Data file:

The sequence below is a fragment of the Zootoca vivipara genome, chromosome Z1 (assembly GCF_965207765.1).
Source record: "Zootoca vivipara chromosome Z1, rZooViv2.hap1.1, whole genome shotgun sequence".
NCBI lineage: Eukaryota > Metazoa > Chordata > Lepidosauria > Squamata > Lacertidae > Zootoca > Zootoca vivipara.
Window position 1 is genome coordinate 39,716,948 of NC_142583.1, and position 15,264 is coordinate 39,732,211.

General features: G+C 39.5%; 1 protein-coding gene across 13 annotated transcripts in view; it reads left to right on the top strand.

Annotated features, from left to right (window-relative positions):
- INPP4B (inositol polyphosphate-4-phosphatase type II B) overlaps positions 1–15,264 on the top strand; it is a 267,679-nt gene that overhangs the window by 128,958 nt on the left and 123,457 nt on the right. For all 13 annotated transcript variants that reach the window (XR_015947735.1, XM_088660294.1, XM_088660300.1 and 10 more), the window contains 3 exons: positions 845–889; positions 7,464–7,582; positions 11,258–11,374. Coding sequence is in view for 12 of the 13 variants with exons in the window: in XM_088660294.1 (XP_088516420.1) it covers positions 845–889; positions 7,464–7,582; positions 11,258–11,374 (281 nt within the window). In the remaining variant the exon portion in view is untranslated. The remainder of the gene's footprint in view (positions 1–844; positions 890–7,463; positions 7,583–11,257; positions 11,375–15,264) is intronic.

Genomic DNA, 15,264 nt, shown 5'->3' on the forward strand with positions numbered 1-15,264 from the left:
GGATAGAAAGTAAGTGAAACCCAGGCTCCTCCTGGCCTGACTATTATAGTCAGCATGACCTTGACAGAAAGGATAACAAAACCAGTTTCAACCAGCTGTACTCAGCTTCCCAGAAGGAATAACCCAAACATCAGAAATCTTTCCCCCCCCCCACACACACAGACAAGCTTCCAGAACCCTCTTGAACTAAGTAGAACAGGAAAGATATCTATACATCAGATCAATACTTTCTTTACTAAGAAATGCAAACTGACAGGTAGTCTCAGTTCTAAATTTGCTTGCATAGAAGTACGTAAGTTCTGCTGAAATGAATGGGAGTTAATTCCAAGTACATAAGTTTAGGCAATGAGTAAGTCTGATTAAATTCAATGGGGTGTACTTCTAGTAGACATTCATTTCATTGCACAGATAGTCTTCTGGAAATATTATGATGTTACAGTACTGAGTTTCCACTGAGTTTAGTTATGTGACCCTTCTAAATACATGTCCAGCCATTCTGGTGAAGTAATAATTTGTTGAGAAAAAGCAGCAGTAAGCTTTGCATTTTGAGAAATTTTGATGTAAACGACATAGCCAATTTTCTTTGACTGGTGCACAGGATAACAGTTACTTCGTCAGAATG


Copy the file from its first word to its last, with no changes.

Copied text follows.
The sequence below is a fragment of the Zootoca vivipara genome, chromosome Z1 (assembly GCF_965207765.1).
Source record: "Zootoca vivipara chromosome Z1, rZooViv2.hap1.1, whole genome shotgun sequence".
NCBI lineage: Eukaryota > Metazoa > Chordata > Lepidosauria > Squamata > Lacertidae > Zootoca > Zootoca vivipara.
Window position 1 is genome coordinate 39,716,948 of NC_142583.1, and position 15,264 is coordinate 39,732,211.

General features: G+C 39.5%; 1 protein-coding gene across 13 annotated transcripts in view; it reads left to right on the top strand.

Annotated features, from left to right (window-relative positions):
- INPP4B (inositol polyphosphate-4-phosphatase type II B) overlaps positions 1–15,264 on the top strand; it is a 267,679-nt gene that overhangs the window by 128,958 nt on the left and 123,457 nt on the right. For all 13 annotated transcript variants that reach the window (XR_015947735.1, XM_088660294.1, XM_088660300.1 and 10 more), the window contains 3 exons: positions 845–889; positions 7,464–7,582; positions 11,258–11,374. Coding sequence is in view for 12 of the 13 variants with exons in the window: in XM_088660294.1 (XP_088516420.1) it covers positions 845–889; positions 7,464–7,582; positions 11,258–11,374 (281 nt within the window). In the remaining variant the exon portion in view is untranslated. The remainder of the gene's footprint in view (positions 1–844; positions 890–7,463; positions 7,583–11,257; positions 11,375–15,264) is intronic.

Genomic DNA, 15,264 nt, shown 5'->3' on the forward strand with positions numbered 1-15,264 from the left:
GGATAGAAAGTAAGTGAAACCCAGGCTCCTCCTGGCCTGACTATTATAGTCAGCATGACCTTGACAGAAAGGATAACAAAACCAGTTTCAACCAGCTGTACTCAGCTTCCCAGAAGGAATAACCCAAACATCAGAAATCTTTCCCCCCCCCCACACACACAGACAAGCTTCCAGAACCCTCTTGAACTAAGTAGAACAGGAAAGATATCTATACATCAGATCAATACTTTCTTTACTAAGAAATGCAAACTGACAGGTAGTCTCAGTTCTAAATTTGCTTGCATAGAAGTACGTAAGTTCTGCTGAAATGAATGGGAGTTAATTCCAAGTACATAAGTTTAGGCAATGAGTAAGTCTGATTAAATTCAATGGGGTGTACTTCTAGTAGACATTCATTTCATTGCACAGATAGTCTTCTGGAAATATTATGATGTTACAGTACTGAGTTTCCACTGAGTTTAGTTATGTGACCCTTCTAAATACATGTCCAGCCATTCTGGTGAAGTAATAATTTGTTGAGAAAAAGCAGCAGTAAGCTTTGCATTTTGAGAAATTTTGATGTAAACGACATAGCCAATTTTCTTTGACTGGTGCACAGGATAACAGTTACTTCGTCAGAATG